McCurdy Group - Insurance and Financial Consultants

Wednesday, June 25, 2014

Safety Tips for Walkers

It’s a beautiful day outside and you decide to go for a walk to get some exercise and fresh air. Have you taken the time to go over your safety plan first? Many people just go for a walk and never even think about what they need to do to stay safe. Here are some tips to have a safe walk:

  •Wear bright/light colored clothing and reflective materials.

  •Carry a flashlight when walking at night.

  •Cross in a well-lit area at night.

  •Stand clear of buses, hedges, parked cars or other obstacles before crossing so drivers can see you.

  •Always walk on the sidewalk; if there is no sidewalk, walk facing traffic.

  •Stay sober; walking while impaired increases your chance of being struck.

  •Don't assume vehicles will stop; make eye contact with drivers; don't just look at the vehicle. If a driver is on a cell phone, they may not be paying enough attention to drive safely.

  •Don't rely solely on pedestrian signals; look before you cross the road.

  •Be alert to engine noise or backup lights on cars when in parking lots and near on-street parking spaces.

  •Don't wear headphones or talk on a cell phone while walking so that you won’t be distracted.

 Following these few safety tips could save your life. Go out there and enjoy a walk but make sure that you do it safely.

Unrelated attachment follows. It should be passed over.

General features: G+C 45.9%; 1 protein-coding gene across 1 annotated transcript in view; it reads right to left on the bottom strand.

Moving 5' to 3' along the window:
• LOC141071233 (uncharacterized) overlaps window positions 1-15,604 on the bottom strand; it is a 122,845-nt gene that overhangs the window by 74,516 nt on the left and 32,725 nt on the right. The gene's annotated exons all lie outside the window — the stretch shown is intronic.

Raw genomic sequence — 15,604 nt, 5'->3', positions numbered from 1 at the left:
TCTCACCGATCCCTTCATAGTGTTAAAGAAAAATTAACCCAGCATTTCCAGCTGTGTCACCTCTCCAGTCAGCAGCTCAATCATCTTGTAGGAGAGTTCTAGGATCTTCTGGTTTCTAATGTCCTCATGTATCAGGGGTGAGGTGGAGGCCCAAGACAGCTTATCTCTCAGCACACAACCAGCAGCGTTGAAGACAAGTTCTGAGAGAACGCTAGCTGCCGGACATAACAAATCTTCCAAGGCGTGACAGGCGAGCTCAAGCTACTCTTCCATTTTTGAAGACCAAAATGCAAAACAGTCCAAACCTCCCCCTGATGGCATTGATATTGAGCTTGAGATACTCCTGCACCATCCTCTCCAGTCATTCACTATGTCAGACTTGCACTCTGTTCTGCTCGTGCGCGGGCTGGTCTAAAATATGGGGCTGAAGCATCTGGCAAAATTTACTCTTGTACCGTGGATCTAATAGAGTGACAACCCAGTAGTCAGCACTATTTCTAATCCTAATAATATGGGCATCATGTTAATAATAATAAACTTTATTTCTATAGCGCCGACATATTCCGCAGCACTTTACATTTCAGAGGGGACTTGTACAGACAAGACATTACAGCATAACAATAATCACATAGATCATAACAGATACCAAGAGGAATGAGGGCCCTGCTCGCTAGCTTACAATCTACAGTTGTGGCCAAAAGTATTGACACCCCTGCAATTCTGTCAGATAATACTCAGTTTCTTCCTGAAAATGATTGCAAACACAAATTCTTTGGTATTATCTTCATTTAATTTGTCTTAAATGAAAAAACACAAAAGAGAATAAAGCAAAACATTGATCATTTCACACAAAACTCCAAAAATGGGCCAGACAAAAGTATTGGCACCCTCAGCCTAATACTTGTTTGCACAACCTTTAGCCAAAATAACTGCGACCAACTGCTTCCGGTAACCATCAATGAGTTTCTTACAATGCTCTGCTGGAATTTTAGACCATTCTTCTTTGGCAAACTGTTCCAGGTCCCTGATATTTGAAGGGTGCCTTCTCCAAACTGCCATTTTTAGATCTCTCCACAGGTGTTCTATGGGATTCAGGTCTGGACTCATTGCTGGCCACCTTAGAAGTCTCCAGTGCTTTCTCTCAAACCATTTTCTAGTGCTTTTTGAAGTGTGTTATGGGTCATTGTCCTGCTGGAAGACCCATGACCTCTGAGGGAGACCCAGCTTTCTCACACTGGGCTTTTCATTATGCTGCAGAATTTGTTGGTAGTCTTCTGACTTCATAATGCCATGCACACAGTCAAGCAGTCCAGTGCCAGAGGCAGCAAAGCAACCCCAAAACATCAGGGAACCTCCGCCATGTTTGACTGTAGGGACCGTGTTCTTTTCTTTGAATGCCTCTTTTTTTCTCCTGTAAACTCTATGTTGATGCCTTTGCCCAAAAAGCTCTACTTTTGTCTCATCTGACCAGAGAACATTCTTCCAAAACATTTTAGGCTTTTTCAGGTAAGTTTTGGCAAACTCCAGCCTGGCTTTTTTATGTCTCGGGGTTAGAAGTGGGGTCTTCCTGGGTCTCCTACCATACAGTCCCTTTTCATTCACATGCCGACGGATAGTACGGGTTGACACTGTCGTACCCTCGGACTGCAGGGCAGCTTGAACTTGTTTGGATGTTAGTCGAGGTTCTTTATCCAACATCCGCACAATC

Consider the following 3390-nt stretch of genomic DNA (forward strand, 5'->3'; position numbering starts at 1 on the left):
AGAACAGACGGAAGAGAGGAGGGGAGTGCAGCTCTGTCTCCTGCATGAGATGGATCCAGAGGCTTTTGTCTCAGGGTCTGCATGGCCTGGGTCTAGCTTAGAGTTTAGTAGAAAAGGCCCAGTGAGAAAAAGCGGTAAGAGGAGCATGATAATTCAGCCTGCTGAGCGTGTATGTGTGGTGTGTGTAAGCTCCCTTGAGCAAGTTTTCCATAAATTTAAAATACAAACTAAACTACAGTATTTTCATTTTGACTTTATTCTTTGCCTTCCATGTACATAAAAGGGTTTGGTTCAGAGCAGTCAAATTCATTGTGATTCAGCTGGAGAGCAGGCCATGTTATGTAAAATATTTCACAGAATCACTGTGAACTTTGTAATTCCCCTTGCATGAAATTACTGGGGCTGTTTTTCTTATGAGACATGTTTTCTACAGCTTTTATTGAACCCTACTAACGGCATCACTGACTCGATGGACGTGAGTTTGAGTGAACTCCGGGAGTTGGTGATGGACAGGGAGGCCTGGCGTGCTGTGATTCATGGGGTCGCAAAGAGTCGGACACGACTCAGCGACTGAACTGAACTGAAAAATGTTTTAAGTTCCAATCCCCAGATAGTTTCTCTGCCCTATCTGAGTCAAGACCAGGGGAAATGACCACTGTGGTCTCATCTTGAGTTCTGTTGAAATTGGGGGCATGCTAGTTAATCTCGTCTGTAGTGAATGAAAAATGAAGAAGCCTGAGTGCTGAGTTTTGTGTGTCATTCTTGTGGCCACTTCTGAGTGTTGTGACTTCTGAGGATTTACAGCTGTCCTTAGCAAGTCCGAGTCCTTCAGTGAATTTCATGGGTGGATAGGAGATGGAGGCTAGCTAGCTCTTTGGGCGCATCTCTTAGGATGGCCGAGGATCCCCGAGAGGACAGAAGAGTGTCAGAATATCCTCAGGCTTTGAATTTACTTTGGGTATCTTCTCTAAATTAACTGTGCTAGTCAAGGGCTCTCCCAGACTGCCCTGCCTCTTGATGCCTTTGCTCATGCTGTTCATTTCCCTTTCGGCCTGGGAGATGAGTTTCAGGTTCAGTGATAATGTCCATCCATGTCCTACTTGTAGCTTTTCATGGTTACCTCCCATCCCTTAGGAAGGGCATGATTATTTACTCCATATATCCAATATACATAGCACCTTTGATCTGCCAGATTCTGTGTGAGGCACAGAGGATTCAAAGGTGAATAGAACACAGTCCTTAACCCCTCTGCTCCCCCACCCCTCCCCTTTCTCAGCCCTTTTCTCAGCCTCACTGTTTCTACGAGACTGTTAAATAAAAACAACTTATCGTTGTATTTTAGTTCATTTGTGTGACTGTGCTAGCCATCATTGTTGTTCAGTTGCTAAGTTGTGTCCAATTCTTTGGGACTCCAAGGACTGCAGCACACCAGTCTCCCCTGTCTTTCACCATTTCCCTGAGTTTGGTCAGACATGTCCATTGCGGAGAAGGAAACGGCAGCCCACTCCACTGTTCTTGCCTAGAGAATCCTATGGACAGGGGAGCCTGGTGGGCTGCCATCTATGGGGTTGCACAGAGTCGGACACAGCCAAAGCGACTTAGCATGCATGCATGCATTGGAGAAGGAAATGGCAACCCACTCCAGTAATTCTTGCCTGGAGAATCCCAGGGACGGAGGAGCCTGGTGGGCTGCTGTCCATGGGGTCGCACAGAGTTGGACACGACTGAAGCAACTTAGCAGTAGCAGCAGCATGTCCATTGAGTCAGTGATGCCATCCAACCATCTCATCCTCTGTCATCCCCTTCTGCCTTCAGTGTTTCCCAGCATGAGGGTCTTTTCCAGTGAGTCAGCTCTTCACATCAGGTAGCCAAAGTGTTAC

Wednesday, June 18, 2014

Safe Distance Around Other Vehicles

Did you ever wonder what the safe distance is between your car and the one in front of you? Well, according to the Massachusetts Registry of Motor Vehicles, it’s the 2 second rule. 

The rule goes as follows: Pick an object in front of you, like a sign post or a tree. When the vehicle in front of you reaches that object, count out "one one-thousand, two one-thousand…..". If you reach the object before you count two, you are too close. Slow down until you’ve put enough distance between you and the other vehicle.

The two-second rule is a minimum safe distance for good road conditions and moderate traffic. Count three or four seconds for added safety and when traffic allows. Keep more space behind a motorcycle and heavy equipment (for example, dump trucks, tractors) than you would for another vehicle.  You never know when someone is going to stop abruptly, so it’s a good habit to make sure you’re not following another vehicle too closely.